“I need to hear an explanation of why carbon emissions have been going up over the last decade and temperatures haven’t been going up.” — Senator Steve Fielding
Steve Fielding is confused about something that puzzles a lot of people — why doesn’t the temperature trend follow the essentially monotonic increase in atmospheric CO2?
To some extent the answer is found in his graphs.
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Over any time scale you choose, there are multiple influences on climate, and these influences in turn vary on different time scales. For example, the sunspot cycle (which affects the sun’s solar output) varies across about 11 years. The southern oscillation (ie. El Nino/La Nina cycles) — the dynamics of which are not particularly well understood or predicted — has a quasi-decadal cycle (three to seven years).
And this is just one of a number of such regional oscillations internal to the climate system that have global consequences for climate. Other events such as volcanic eruptions also have transient effects.
Given that the climate state over a given period is the result of the combination of these effects, you are bound to see a fair bit of noise in the time series. Steve Fielding’s HadCRU data shows this noise, and it should be clear that over shorter periods – say, of much less than a decade — it would be dangerous to draw conclusions about trends in climate.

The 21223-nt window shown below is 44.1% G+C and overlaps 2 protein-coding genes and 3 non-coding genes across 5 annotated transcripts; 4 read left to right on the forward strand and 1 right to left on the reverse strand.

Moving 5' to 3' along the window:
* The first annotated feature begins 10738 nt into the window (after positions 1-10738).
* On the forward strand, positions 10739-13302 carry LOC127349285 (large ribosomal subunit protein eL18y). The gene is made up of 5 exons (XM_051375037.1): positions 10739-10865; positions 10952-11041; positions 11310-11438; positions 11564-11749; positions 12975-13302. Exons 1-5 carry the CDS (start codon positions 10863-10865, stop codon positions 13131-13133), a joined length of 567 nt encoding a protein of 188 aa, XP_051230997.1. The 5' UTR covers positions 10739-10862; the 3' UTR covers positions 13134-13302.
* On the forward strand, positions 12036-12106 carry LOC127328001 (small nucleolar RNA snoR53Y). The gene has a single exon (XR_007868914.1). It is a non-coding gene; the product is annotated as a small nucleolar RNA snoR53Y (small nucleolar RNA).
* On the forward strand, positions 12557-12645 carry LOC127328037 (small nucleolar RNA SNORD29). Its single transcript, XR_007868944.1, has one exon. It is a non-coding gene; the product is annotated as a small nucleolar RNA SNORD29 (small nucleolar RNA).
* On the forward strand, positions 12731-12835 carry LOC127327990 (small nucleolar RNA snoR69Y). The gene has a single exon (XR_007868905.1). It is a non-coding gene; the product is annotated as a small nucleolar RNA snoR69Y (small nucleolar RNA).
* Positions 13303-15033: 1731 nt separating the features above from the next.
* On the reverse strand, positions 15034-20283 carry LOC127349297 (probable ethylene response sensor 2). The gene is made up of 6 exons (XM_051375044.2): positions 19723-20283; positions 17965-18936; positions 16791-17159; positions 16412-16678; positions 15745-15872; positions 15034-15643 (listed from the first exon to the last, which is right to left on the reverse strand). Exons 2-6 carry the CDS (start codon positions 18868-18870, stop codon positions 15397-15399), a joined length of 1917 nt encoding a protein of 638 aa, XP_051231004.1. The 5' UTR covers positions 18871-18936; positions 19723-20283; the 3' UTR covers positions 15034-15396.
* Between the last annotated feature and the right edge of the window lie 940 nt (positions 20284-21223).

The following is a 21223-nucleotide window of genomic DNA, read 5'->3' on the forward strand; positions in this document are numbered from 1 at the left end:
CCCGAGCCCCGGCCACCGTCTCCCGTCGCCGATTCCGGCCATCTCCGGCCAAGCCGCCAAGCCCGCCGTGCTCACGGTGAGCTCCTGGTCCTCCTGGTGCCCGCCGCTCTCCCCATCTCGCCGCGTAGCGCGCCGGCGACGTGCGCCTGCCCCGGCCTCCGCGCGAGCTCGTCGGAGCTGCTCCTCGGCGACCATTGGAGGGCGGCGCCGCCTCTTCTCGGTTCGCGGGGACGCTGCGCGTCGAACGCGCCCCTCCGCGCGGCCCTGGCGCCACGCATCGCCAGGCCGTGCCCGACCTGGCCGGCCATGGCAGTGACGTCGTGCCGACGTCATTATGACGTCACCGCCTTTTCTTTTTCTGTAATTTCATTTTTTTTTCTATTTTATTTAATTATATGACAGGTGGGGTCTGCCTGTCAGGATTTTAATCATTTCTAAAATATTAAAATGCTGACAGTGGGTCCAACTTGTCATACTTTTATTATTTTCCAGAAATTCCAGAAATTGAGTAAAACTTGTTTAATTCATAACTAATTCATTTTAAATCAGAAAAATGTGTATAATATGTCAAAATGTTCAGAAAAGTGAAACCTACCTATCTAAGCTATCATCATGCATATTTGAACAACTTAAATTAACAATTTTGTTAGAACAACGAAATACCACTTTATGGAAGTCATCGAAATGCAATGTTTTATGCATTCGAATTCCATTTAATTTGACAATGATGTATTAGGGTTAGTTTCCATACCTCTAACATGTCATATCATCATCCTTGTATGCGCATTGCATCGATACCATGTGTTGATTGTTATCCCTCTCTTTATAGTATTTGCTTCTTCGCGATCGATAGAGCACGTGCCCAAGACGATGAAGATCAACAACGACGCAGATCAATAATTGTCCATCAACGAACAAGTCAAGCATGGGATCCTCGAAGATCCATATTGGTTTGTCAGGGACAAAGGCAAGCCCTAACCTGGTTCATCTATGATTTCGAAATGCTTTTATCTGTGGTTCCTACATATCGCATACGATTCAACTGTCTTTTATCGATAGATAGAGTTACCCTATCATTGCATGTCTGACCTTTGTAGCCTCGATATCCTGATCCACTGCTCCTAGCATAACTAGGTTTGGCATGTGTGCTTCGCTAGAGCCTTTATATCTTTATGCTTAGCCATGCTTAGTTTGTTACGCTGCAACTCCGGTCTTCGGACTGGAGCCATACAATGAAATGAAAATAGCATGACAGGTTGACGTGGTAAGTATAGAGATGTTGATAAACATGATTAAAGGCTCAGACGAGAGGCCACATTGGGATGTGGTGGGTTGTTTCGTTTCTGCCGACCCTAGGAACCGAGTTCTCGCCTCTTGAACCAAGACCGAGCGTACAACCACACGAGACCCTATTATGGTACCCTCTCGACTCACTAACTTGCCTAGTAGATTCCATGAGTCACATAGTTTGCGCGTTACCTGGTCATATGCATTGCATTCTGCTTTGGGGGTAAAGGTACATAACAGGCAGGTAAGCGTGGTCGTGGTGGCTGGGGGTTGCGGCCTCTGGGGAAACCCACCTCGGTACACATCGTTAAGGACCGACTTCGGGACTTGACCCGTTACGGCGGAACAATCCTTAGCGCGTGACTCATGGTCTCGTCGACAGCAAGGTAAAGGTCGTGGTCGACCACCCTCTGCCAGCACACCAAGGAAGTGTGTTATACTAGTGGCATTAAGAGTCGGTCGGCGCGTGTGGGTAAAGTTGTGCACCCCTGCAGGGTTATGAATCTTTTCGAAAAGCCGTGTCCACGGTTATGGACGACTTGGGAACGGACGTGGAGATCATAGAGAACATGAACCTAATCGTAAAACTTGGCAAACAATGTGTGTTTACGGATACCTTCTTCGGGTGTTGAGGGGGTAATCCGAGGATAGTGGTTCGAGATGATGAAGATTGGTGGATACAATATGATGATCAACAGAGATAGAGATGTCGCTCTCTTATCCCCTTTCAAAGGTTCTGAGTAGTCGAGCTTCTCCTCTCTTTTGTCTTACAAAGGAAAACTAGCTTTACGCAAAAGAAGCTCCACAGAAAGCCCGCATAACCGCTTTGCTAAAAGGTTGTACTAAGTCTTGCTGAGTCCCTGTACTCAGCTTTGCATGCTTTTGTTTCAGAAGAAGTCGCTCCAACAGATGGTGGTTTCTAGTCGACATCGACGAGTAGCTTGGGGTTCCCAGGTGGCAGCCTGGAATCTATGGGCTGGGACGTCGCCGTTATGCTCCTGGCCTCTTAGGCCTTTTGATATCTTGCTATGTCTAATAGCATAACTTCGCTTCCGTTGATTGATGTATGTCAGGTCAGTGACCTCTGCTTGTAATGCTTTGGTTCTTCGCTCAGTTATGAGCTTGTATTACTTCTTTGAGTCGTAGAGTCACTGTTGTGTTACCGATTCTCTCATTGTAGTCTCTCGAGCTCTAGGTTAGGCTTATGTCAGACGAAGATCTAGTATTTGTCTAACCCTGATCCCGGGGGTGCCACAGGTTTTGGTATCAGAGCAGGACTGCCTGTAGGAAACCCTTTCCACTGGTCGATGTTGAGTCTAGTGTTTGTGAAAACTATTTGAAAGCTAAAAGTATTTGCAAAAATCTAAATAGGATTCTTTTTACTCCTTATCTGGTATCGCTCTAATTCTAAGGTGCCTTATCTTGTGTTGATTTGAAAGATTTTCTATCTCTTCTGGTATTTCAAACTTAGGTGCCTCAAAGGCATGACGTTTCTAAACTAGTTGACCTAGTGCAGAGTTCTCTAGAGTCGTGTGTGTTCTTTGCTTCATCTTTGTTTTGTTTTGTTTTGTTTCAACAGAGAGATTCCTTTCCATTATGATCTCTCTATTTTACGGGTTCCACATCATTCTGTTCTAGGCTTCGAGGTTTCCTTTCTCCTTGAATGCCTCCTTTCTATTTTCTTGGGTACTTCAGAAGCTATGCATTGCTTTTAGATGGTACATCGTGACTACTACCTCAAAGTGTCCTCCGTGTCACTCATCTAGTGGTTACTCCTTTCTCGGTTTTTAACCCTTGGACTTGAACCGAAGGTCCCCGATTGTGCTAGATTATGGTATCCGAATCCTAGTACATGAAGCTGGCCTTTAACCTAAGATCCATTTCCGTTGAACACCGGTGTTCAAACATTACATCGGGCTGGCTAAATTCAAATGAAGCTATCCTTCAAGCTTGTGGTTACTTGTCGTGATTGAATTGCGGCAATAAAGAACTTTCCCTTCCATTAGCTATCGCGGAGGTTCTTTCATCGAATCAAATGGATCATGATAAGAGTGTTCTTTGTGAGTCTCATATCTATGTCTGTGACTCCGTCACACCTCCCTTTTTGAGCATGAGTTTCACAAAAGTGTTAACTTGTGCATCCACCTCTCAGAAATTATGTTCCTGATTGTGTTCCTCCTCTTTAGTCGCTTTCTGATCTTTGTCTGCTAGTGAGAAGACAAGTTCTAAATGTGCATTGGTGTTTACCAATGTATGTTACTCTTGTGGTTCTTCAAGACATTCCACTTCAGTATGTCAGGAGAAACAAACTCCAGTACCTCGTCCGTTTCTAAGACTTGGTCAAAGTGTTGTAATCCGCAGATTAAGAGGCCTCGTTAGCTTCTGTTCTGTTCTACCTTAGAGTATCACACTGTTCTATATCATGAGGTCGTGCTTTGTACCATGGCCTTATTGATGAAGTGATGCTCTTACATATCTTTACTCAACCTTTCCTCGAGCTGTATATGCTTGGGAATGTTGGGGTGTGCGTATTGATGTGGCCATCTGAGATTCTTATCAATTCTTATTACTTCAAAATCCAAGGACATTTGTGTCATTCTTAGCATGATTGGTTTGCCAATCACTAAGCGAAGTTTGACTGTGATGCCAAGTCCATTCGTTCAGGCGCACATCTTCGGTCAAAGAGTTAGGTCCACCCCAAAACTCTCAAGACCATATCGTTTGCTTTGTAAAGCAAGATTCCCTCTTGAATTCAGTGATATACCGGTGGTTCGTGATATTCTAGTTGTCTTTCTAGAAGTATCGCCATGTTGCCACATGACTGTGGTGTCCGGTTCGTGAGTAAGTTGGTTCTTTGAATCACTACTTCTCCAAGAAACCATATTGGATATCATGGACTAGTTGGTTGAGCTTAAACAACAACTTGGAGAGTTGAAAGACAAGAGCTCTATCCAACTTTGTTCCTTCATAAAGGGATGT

For example, if you fitted a linear trend through, say, the 1992 to 1998 segment of the series, you would conclude that the world was warming at a terrifyingly rapid rate.
But 1992 was a cool year, largely because of the effects of the previous year’s Pinatubo eruption, and 1998 was a very hot year, largely because of a record el Nino.
Thus to expect CO2 and temperature to change in perfect lock step is to imply that climate must be influenced only by CO2 or otherwise not at all. The messier truth — as with most complex phenomena — is that there are multiple influences.
These are borne out by the sawtooth pattern of change seen in the data. So it is the underlying trend, and that only, that we believe to be driven by CO2. In light of this, it is neither surprising nor unprecedented that trends in temperature and CO2 don’t match over shorter periods.
The RealClimate site did a good job of illustrating this point (see here):
The blue lines are trends for successive eight year segments of the record. It makes clear that you can find just about any trend in the data if you look in the right place (or time, more accurately) — it also makes clear that even if you insist on doing so, there is no cooling trend in recent years.
Full disclosure, however: the above graph uses the NASA global surface temperature analysis, which is slightly different to, but broadly consistent with and equally well regarded as the Hadley/Climate Research Unit (HadCRU) data used by Fielding.
The complete NASA GISS record is below, and shows slightly different results for the most recent years.
Seen in the context of the longer term variability in the record, in neither case does the “so-called” cooling of recent years appear unprecedented — it is entirely consistent with the variability seen throughout.